“You have to look at previous crises, to see what solutions to the funding problems come up in reconstruction over time,” Gray said.

Where the rubble meets the road

Lessons from other disaster recovery campaigns are instructive.

A rubble removal project implemented by the U.N. Development Program after the 2013 war in Gaza has been “instrumental” in developing community-sourced solutions in the years since the conflict, as have similar initiatives launched in the wake of the 2010 Haiti earthquake and the 2013 floods in Pakistan.

“Because of the restriction on aid into Gaza by the Israeli government, it’s difficult to bring in a lot of building materials,” head of UNDP in the West Bank and Gaza Frode Mauring told Devex in a phone interview.

“The solution was to crush the rubble from the destroyed buildings, and use this to repair and rebuild the damage,” Mauring said.

In the process, Mauring said, the project targets the most vulnerable Gazans, rebuilding the homes of women, especially widows, and large families first. UNDP also trains and hires Gazans to do rubble removal, as well as sorting and disposing of dangerous materials with the goal of augmenting a long-term, “coordinated civil works” function in Gaza.

The difference in Nepal, Gray pointed out, is that the urgency of monsoon season and donor fatigue has forced organizations to begin implementing these solutions much sooner.

“UNDP has utilized not only this knowledge across its projects, but also staff from our project were sent to Nepal to help move things along there,” Mauring said, adding that partners in Libya and Yemen are being trained under a sister program.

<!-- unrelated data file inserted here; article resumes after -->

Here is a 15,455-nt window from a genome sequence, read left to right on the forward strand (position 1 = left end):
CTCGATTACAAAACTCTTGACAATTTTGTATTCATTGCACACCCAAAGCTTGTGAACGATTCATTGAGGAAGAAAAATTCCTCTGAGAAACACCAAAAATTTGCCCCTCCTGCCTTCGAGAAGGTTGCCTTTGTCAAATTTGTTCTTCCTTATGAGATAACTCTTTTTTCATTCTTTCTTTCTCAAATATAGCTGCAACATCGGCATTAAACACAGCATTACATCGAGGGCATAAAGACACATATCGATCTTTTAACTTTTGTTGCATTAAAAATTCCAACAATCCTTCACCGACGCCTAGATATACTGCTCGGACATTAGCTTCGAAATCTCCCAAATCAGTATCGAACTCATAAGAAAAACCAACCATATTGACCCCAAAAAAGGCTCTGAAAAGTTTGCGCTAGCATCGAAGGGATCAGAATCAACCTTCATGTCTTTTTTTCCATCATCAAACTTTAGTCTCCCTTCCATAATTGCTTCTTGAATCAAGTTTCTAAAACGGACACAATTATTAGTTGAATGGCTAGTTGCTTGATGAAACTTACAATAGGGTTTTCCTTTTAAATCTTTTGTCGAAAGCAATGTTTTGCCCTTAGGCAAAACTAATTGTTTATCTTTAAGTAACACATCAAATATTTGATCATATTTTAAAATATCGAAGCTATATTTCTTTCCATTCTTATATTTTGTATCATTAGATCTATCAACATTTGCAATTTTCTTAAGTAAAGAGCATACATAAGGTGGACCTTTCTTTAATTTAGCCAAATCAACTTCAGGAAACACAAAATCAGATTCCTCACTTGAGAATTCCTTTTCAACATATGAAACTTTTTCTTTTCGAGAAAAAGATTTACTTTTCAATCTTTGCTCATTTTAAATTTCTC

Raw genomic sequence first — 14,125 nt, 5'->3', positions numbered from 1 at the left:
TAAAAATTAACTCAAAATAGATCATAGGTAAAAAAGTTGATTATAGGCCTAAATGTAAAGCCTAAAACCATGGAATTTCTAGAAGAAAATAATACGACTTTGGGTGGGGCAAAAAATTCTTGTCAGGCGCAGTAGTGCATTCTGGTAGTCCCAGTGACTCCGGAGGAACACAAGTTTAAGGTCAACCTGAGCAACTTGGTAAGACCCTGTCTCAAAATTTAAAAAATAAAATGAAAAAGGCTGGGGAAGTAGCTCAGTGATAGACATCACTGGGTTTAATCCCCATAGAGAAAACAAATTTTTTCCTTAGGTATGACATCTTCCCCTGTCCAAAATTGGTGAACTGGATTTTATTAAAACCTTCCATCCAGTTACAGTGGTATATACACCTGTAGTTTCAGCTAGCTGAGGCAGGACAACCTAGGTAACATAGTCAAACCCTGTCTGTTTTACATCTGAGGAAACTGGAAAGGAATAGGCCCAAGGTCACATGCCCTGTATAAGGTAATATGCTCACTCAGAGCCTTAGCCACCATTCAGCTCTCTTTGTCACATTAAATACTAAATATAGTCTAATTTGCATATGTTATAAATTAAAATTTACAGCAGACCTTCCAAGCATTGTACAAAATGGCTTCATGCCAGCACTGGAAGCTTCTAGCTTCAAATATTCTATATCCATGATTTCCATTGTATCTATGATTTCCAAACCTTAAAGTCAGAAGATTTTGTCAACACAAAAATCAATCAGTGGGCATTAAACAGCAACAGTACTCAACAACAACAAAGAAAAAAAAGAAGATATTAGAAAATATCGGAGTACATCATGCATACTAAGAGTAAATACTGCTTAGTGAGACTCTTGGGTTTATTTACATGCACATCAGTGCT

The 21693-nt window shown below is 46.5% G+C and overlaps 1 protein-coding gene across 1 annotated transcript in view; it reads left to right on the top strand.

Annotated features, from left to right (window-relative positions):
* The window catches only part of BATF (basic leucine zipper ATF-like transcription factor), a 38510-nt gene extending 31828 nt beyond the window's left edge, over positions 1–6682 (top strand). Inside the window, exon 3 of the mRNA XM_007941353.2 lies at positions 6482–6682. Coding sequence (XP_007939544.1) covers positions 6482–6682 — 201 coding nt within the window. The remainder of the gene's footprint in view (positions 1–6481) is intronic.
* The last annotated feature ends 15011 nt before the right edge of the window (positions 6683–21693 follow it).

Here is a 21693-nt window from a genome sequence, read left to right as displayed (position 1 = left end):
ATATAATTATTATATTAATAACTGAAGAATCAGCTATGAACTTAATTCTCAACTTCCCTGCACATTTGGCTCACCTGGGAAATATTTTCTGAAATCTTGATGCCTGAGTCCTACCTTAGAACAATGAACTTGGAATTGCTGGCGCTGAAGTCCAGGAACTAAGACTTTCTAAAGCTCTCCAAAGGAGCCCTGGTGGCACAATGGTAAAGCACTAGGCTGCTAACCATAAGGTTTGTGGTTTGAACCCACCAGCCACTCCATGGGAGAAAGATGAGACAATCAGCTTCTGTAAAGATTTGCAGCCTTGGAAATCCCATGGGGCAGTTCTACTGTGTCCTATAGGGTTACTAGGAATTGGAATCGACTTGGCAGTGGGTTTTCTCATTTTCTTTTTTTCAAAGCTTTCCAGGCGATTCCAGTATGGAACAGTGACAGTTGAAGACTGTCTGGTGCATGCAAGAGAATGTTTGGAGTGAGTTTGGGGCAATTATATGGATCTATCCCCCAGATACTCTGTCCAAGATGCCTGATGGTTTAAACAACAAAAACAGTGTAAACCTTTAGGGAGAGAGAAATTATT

And aid groups in Nepal working side by side with UNDP have begun to create their own version of the program.

“We’re starting a cash-back program to pay volunteers, both for debris removal and training them to separate usable and nonusable waste,” Gray said.

What’s overwhelmingly clear, Gray added, is how time and again funding challenges push donors to resort to salvaging and reusing materials, when really, “this is a capacity we should be growing from the beginning and linking to recovery.”

While aid organizations must continue to cope with donor fatigue — and possibly face it earlier than in previous crises — sharing experience and information across reconstruction efforts could offer an opportunity to move more seamlessly from relief to the longer-term business of development.

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About the author

  • Molly Anders

    Molly Anders is a former U.K. correspondent for Devex. Based in London, she reports on development finance trends with a focus on British and European institutions. She is especially interested in evidence-based development and women’s economic empowerment, as well as innovative financing for the protection of migrants and refugees. Molly is a former Fulbright Scholar and studied Arabic in Syria, Jordan, Egypt and Morocco.